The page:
East Ham man jailed for driving at detective

A driver who mowed down an off-duty policeman when confronted about sounding his horn at 6am has been jailed for three-and-a-half years.

Nathan Phipps, 22, ran over Det Insp Peter Howarth then reversed over him.

Mr Howarth, 53, collapsed in a driveway and screamed: “Don’t let him kill me.” The keen athlete had surgery for a double fracture to his leg.

Snaresbrook Crown Court heard he has returned to work after the incident on November 21, but is unable to use public transport and had daily reminders about it.

Phipps of Stokes Road, East Ham, was convicted of inflicting grievous bodily harm and dangerous driving but cleared of causing grievous bodily harm with intent.

He was jailed for three years and six months for inflicting grievous bodily harm and 15 months, concurrently, for dangerous driving. He was also banned from driving for five years.

Jailing the trainee electrician Judge Inigo Bing described the events as “appalling” and said: “It was predictable that someone would come over and ask you to stop and that person was of course your victim, Peter Howarth.”

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“He did identify himself as a police officer and you totally disregarded him so he felt he had to arrest you. He did break your car window and he did punch you when he thought you were going to fetch a weapon.”

“I am satisfied you did not have a weapon, but that’s what he believed so in a sense you only got what you deserved. You then drove both dangerously, recklessly and deliberately towards Peter Howarth and the group that were nearby and took the obvious risk that injury would result and very catastrophic injury did result.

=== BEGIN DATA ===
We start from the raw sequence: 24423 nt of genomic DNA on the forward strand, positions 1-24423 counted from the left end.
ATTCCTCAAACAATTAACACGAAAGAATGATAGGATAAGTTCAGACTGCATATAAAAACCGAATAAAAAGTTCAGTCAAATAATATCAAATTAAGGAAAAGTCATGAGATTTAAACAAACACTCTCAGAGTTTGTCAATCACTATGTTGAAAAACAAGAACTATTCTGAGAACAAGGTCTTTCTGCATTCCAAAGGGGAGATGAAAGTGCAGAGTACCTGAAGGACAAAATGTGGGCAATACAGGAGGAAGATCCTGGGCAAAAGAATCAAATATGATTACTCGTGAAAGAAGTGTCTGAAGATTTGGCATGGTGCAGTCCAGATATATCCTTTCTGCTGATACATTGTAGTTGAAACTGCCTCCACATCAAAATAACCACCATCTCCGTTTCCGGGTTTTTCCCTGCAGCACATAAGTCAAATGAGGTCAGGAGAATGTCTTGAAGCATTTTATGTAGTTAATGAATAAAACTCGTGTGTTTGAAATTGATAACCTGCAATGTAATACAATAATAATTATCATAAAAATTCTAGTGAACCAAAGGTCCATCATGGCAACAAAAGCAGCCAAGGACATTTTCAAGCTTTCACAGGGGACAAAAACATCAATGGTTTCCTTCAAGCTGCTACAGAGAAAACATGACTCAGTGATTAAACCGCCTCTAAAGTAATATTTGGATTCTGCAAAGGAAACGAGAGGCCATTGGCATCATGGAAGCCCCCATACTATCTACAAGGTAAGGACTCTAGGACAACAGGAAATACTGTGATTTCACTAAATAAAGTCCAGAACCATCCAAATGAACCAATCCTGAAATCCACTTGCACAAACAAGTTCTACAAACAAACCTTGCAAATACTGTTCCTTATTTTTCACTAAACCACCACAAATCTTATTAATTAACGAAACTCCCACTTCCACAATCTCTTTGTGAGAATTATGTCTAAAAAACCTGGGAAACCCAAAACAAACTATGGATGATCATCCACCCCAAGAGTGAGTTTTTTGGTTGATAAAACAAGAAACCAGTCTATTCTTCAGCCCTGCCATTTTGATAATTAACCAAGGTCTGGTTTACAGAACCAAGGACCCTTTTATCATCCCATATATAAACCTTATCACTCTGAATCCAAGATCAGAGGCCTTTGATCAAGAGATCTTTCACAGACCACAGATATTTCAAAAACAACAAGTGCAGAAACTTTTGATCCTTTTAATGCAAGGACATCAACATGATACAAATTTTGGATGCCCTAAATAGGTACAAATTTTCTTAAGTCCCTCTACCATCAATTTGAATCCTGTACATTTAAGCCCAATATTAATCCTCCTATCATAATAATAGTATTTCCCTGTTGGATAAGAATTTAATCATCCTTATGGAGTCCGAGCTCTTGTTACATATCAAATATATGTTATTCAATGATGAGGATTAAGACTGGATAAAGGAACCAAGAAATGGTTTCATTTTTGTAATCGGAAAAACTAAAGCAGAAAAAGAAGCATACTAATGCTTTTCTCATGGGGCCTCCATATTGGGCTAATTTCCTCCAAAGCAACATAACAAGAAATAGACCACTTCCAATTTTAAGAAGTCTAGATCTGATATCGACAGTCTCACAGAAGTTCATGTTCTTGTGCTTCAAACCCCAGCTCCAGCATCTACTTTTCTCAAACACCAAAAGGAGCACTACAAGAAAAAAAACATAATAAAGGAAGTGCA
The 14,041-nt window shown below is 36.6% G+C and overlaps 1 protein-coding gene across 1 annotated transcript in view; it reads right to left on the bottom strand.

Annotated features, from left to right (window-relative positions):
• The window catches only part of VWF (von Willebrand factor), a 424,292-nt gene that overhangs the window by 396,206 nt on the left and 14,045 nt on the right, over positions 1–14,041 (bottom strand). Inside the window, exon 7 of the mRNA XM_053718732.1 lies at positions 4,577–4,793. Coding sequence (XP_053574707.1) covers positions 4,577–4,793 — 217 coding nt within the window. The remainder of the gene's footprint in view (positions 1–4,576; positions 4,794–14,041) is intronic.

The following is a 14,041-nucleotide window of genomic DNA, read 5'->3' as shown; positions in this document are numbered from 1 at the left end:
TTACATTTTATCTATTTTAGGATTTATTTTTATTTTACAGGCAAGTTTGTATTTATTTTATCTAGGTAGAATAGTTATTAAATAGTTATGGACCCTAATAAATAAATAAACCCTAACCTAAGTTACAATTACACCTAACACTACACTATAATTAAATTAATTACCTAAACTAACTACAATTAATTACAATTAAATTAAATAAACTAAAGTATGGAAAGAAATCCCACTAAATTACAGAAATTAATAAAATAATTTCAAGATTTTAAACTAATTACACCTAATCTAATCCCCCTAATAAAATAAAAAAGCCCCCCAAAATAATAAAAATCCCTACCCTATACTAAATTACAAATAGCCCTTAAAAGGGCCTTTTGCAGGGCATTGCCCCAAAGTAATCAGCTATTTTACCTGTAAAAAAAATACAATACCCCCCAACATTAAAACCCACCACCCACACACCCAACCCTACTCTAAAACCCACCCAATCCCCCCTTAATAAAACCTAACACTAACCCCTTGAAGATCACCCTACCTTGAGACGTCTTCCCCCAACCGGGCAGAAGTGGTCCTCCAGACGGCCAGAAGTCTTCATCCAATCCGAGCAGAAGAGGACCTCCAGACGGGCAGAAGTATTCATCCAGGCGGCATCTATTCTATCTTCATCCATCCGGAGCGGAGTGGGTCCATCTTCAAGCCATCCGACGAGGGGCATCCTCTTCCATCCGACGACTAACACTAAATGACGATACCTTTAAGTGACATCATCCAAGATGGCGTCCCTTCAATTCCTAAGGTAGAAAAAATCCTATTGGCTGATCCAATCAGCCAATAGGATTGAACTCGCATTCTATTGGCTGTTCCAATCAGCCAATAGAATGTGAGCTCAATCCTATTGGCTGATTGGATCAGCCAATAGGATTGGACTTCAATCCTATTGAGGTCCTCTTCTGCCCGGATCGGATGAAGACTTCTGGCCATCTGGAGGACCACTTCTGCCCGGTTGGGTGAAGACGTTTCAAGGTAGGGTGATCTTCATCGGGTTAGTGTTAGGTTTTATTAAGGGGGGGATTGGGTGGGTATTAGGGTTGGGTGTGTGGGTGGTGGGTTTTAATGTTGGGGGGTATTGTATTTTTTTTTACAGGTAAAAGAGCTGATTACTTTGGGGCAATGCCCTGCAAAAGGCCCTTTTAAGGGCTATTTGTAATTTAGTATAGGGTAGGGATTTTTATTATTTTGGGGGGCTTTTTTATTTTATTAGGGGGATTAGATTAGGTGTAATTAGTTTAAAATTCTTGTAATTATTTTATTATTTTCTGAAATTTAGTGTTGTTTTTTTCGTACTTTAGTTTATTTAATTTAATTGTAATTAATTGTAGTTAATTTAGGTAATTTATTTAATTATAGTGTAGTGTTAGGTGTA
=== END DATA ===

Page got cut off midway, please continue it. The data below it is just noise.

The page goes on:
“There are elements of a revenge attack, because you were so angry by what had happened to you.”

The jury heard Phipps drove to Overton Drive, Wanstead, at 6am, where his girlfriend was staying after the couple agreed to split up.

He was challenged by Mr Howarth with other neighbours for driving up and down the street, repeatedly sounding his horn to get his girlfriend’s attention.

Mr Howard and Phipps spoke briefly, and Phipps got back into the car, but aimed the car at the pavement and accelerated into Mr Howarth and then reversed over him.

Timothy Downes, who watched from a first-floor bedroom in the street, said: “As the car went back I heard him shout: ‘Don’t let him kill me’.”

Phipps was arrested later when he attended a police station with a solicitor.

Giving evidence, he claimed Mr Howarth did not identify himself as a police officer and he was “in a panic” as he tried to drive off following the altercation.

He said he was not aware he had hit anyone, but when he returned home, he saw his car bumper was hanging off.

Asked if he deliberately drove at Mr Howarth, he replied: “I would never do that. It was an accident what happened.”